Having the Drive to Change May 29 2015, 0 Comments
When I was a little girl, I can remember getting ready with my mom in the morning. We would share the mirror as I brushed my teeth for school and my mom did her makeup for work. I remember how much foundation and concealer - things I didn’t know the names of at the time- she would press onto her face in an attempt to cover up all her dark marks and acne scars. I can remember how sometimes I would have to remind her several times that I’d be late for school if she didn’t hurry, because she always struggled to conceal the scars.
I can remember lying in bed with my mom at night. We often spent the hours leading up until my bedtime together like that, talking about how our day went. I can remember how she had a habit of picking at her face, constantly tearing away at acne scars. She seemed to do it the most at night, after she took her makeup off. “Doesn’t that make them worse?” I asked one night. I didn’t know much about dark marks at the time, but it was obvious hers weren’t going away. She paused for a moment before saying, “You’re right, I’m going to stop picking at my face.” She never did. My mom passed away in 2007; I was just eleven years old.
I told myself I never wanted to deal with that when I grew up. However, as I matured and I hit puberty, I immediately began to battle with acne. Now, at 19, my acne is no longer the issue and I've managed to tame it. The problem now is the scars. The same scars my mother, in her early 40’s, struggled with. I went from only wearing mascara and lip gloss, to having to apply a full face of makeup everyday just to feel somewhat comfortable when I step outside. These scars have taken a toll on my once clear skin and an even bigger toll on my self-esteem. I don’t want to have to hide the rest of my life the way I watched my mother do. I want to feel confident again. I’m ready for a change.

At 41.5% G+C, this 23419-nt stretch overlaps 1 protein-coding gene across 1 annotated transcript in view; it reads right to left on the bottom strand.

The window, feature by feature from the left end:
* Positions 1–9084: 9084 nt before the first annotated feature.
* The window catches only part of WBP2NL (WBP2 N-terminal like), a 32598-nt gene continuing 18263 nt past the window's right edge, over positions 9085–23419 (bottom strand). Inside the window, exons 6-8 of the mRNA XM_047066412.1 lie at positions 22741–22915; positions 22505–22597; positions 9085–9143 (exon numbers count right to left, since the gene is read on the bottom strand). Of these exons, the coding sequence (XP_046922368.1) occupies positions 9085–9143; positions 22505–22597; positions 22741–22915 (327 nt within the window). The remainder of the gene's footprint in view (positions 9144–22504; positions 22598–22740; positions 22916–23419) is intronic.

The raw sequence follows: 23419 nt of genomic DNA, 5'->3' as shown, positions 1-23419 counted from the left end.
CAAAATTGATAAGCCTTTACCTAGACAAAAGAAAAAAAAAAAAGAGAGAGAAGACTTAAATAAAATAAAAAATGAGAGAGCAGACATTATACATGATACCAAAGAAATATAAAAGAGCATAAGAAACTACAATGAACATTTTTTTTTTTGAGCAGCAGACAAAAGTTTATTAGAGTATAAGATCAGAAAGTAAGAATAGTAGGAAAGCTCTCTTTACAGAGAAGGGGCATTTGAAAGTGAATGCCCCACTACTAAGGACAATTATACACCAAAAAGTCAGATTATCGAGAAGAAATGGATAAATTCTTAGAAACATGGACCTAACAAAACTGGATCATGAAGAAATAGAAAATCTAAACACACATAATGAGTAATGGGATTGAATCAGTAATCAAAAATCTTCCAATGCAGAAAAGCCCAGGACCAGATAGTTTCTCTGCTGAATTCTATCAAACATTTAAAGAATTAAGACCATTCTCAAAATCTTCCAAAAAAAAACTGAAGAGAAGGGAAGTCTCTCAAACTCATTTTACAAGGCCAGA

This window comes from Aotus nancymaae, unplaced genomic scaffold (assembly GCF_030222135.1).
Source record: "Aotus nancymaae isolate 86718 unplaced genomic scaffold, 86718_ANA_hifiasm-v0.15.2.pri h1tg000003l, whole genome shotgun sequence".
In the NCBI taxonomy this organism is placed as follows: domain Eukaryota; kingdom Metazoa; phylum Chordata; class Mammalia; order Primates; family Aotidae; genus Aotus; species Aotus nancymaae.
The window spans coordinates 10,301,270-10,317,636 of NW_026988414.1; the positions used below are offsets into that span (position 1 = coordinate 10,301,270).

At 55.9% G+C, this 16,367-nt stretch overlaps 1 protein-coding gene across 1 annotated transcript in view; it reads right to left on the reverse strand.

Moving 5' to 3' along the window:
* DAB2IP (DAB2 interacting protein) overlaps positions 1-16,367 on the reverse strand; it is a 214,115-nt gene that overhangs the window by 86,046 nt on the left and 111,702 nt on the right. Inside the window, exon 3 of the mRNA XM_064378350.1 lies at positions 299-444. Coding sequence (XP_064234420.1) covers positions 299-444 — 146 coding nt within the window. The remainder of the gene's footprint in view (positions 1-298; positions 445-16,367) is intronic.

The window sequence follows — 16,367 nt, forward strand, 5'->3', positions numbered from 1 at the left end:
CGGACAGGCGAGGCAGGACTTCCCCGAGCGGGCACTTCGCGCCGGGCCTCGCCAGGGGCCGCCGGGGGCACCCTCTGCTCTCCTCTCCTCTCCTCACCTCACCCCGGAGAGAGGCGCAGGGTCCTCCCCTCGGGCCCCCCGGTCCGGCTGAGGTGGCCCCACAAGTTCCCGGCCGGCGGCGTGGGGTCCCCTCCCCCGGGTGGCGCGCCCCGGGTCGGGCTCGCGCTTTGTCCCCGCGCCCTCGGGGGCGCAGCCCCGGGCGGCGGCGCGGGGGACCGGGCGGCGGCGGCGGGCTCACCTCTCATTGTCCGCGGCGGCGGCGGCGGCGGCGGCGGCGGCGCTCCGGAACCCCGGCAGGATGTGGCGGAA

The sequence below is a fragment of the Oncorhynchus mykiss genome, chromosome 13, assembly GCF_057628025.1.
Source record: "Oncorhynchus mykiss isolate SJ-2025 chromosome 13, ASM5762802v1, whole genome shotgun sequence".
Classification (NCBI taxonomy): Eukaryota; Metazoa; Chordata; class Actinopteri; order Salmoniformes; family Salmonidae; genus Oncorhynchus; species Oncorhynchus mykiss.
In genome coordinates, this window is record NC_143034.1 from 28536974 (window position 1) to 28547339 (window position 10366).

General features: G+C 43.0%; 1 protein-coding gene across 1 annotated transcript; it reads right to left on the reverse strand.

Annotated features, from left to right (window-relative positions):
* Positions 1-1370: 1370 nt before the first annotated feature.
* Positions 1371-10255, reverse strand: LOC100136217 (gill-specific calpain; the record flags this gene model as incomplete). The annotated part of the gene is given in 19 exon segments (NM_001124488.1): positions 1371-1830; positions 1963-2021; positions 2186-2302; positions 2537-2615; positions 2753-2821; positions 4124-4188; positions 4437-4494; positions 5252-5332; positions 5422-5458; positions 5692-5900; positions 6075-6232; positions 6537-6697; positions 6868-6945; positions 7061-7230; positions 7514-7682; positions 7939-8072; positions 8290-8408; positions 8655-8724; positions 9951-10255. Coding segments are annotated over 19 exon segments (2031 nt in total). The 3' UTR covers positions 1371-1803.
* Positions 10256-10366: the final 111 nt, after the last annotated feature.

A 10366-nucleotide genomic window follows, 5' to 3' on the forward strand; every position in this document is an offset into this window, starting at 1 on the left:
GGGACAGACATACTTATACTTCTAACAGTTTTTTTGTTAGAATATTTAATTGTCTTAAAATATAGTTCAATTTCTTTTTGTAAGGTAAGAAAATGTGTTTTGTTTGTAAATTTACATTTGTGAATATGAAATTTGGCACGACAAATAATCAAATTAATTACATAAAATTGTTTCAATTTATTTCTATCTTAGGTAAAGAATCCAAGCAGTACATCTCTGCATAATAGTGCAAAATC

Now that I am in college, money is really tight. It’s just my father and I now, and he can’t do everything on his own. We both work two jobs, and I try to help out as much as possible. That sometimes means letting him borrow a little extra cash so he can purchase things for the house such as groceries. I love being able to help out whenever possible, however sometimes I wish I could buy things that I want. My dad does the best he can, and he even tries to spoil me sometimes, but whenever I mention buying something to treat my skin, he turns down the idea and tells me how beautiful I am and that some kids have it way worse. He is right, my skin could be worse, but I don’t feel as beautiful as he says.